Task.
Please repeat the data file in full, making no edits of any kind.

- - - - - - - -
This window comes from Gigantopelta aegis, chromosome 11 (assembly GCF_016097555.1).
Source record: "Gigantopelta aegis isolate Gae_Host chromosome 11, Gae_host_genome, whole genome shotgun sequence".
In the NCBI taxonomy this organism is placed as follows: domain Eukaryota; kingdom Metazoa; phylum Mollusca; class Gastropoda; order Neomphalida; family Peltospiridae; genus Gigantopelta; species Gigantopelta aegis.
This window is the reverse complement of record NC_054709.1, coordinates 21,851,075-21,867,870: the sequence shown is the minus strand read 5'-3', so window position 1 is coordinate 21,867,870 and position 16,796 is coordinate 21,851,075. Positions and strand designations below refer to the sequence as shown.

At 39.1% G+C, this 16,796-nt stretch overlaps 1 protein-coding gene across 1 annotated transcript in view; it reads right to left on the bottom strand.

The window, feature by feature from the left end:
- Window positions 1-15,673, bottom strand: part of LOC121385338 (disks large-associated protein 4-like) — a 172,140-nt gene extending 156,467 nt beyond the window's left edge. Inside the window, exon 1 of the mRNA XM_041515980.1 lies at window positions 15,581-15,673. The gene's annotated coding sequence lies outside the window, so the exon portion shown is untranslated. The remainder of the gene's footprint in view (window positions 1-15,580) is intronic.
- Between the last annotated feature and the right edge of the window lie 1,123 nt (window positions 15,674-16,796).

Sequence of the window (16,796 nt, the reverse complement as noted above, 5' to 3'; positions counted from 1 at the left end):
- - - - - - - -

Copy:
This window comes from Gigantopelta aegis, chromosome 11 (assembly GCF_016097555.1).
Source record: "Gigantopelta aegis isolate Gae_Host chromosome 11, Gae_host_genome, whole genome shotgun sequence".
In the NCBI taxonomy this organism is placed as follows: domain Eukaryota; kingdom Metazoa; phylum Mollusca; class Gastropoda; order Neomphalida; family Peltospiridae; genus Gigantopelta; species Gigantopelta aegis.
This window is the reverse complement of record NC_054709.1, coordinates 21,851,075-21,867,870: the sequence shown is the minus strand read 5'-3', so window position 1 is coordinate 21,867,870 and position 16,796 is coordinate 21,851,075. Positions and strand designations below refer to the sequence as shown.

At 39.1% G+C, this 16,796-nt stretch overlaps 1 protein-coding gene across 1 annotated transcript in view; it reads right to left on the bottom strand.

The window, feature by feature from the left end:
- Window positions 1-15,673, bottom strand: part of LOC121385338 (disks large-associated protein 4-like) — a 172,140-nt gene extending 156,467 nt beyond the window's left edge. Inside the window, exon 1 of the mRNA XM_041515980.1 lies at window positions 15,581-15,673. The gene's annotated coding sequence lies outside the window, so the exon portion shown is untranslated. The remainder of the gene's footprint in view (window positions 1-15,580) is intronic.
- Between the last annotated feature and the right edge of the window lie 1,123 nt (window positions 15,674-16,796).

Sequence of the window (16,796 nt, the reverse complement as noted above, 5' to 3'; positions counted from 1 at the left end):